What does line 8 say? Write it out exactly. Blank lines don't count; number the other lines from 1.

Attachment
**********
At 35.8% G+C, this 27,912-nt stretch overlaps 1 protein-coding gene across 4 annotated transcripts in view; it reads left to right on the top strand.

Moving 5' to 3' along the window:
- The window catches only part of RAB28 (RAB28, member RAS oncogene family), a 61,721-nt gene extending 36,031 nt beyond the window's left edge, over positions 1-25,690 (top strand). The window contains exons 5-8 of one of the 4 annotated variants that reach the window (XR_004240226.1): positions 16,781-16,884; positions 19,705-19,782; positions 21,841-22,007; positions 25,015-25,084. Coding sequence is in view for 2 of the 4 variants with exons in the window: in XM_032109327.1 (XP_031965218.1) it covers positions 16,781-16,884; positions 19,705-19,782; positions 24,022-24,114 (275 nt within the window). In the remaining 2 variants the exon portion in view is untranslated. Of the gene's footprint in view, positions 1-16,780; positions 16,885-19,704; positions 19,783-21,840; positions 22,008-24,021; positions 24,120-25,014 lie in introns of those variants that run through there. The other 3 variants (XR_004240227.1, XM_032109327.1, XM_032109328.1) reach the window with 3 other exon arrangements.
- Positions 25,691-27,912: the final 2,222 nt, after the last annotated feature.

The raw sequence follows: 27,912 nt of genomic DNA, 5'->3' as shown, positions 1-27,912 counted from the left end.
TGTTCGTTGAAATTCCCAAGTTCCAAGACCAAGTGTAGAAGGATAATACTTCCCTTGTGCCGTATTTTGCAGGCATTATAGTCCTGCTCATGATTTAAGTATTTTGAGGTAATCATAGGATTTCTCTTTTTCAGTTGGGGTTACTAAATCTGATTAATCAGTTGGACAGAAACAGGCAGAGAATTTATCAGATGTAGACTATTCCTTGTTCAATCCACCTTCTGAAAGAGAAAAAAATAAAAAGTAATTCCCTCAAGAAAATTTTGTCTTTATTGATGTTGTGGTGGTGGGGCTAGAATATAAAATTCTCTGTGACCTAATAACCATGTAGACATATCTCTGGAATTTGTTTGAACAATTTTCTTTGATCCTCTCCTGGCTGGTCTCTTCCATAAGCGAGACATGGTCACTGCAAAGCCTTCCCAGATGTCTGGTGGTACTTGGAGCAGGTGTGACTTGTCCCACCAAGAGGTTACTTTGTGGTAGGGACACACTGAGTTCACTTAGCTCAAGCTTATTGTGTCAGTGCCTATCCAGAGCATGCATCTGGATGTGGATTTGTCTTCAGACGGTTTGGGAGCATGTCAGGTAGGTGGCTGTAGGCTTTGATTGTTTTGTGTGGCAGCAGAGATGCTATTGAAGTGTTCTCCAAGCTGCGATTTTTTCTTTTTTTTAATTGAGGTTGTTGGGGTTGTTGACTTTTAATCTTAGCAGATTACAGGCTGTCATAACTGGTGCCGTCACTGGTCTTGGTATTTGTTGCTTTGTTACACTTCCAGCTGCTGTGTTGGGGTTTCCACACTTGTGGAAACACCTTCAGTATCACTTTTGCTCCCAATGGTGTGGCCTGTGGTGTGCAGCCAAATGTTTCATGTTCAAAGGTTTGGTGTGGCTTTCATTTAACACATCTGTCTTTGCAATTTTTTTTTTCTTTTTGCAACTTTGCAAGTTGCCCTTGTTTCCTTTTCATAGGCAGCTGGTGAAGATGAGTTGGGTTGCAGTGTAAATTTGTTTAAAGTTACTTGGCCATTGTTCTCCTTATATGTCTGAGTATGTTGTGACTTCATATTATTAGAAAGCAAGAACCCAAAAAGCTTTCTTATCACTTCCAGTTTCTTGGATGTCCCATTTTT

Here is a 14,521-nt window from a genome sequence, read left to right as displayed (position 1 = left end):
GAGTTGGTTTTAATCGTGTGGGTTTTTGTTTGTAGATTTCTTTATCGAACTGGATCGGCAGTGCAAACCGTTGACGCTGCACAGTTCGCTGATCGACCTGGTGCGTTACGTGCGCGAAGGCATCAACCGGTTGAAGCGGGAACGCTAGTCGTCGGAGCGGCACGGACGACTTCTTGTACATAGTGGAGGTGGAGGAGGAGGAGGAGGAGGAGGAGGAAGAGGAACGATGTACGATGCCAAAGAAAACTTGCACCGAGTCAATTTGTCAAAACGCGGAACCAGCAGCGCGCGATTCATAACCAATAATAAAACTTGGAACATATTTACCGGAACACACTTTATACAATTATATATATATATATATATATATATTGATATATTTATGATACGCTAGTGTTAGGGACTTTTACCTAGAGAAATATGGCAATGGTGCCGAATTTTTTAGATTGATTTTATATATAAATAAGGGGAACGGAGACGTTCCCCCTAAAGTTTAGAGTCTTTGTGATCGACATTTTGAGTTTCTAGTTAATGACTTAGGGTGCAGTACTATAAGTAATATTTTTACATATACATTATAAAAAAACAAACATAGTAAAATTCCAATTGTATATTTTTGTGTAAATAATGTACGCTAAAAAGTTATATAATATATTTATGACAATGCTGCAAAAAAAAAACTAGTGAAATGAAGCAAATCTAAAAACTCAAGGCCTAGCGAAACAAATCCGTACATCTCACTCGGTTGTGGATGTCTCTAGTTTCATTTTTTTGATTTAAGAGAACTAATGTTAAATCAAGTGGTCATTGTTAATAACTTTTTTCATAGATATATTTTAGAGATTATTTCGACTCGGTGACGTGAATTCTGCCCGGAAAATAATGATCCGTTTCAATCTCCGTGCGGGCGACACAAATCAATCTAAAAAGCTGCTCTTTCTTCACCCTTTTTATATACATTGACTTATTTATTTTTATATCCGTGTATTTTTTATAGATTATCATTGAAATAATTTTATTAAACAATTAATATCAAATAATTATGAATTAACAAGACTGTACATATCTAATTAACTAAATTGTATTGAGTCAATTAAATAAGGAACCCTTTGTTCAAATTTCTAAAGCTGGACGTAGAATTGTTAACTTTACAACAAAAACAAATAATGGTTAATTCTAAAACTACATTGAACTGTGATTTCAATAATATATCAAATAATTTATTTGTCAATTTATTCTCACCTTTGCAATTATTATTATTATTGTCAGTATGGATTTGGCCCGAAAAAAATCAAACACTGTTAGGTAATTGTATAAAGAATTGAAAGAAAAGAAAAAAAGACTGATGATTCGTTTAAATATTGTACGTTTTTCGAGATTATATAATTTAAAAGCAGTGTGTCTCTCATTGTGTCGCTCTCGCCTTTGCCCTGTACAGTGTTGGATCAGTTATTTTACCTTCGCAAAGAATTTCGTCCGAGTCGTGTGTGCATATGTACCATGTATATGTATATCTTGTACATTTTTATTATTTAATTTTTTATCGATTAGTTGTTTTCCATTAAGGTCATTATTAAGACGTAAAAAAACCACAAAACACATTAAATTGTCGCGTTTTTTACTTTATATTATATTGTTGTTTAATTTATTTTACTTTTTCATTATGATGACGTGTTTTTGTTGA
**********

GAGTTGGTTTTAATCGTGTGGGTTTTTGTTTGTAGATTTCTTTATCGAACTGGATCGGCAGTGCAAACCGTTGACGCTGCACAGTTCGCTGATCGACCTGGTGCGTTACGTGCGCGAAGGCATCAACCGGTTGAAGCGGGAACGCTAGTCGTCGGAGCGGCACGGACGACTTCTTGTACATAGTGGAGGTGGAGGAGGAGGAGGAGGAGGAGGAGGAAGAGGAACGATGTACGATGCCAAAGAAAACTTGCACCGAGTCAATTTGTCAAAACGCGGAACCAGCAGCGCGCGATTCATAACCAATAATAAAACTTGGAACATATTTACCGGAACACACTTTATACAATTATATATATATATATATATATATATTGATATATTTATGATACGCTAGTGTTAGGGACTTTTACCTAGAGAAATATGGCAATGGTGCCGAATTTTTTAGATTGATTTTATATATAAATAAGGGGAACGGAGACGTTCCCCCTAAAGTTTAGAGTCTTTGTGATCGACATTTTGAGTTTCTAGTTAATGACTTAGGGTGCAGTACTATAAGTAATATTTTTACATATACATTATAAAAAAACAAACATAGTAAAATTCCAATTGTATATTTTTGTGTAAATAATGTACGCTAAAAAGTTATATAATATATTTATGACAATGCTGCAAAAAAAAAACTAGTGAAATGAAGCAAATCTAAAAACTCAAGGCCTAGCGAAACAAATCCGTACATCTCACTCGGTTGTGGATGTCTCTAGTTTCATTTTTTTGATTTAAGAGAACTAATGTTAAATCAAGTGGTCATTGTTAATAACTTTTTTCATAGATATATTTTAGAGATTATTTCGACTCGGTGACGTGAATTCTGCCCGGAAAATAATGATCCGTTTCAATCTCCGTGCGGGCGACACAAATCAATCTAAAAAGCTGCTCTTTCTTCACCCTTTTTATATACATTGACTTATTTATTTTTATATCCGTGTATTTTTTATAGATTATCATTGAAATAATTTTATTAAACAATTAATATCAAATAATTATGAATTAACAAGACTGTACATATCTAATTAACTAAATTGTATTGAGTCAATTAAATAAGGAACCCTTTGTTCAAATTTCTAAAGCTGGACGTAGAATTGTTAACTTTACAACAAAAACAAATAATGGTTAATTCTAAAACTACATTGAACTGTGATTTCAATAATATATCAAATAATTTATTTGTCAATTTATTCTCACCTTTGCAATTATTATTATTATTGTCAGTATGGATTTGGCCCGAAAAAAATCAAACACTGTTAGGTAATTGTATAAAGAATTGAAAGAAAAGAAAAAAAGACTGATGATTCGTTTAAATATTGTACGTTTTTCGAGATTATATAATTTAAAAGCAGTGTGTCTCTCATTGTGTCGCTCTCGCCTTTGCCCTGTACAGTGTTGGATCAGTTATTTTACCTTCGCAAAGAATTTCGTCCGAGTCGTGTGTGCATATGTACCATGTATATGTATATCTTGTACATTTTTATTATTTAATTTTTTATCGATTAGTTGTTTTCCATTAAGGTCATTATTAAGACGTAAAAAAACCACAAAACACATTAAATTGTCGCGTTTTTTACTTTATATTATATTGTTGTTTAATTTATTTTACTTTTTCATTATGATGACGTGTTTTTGTTGA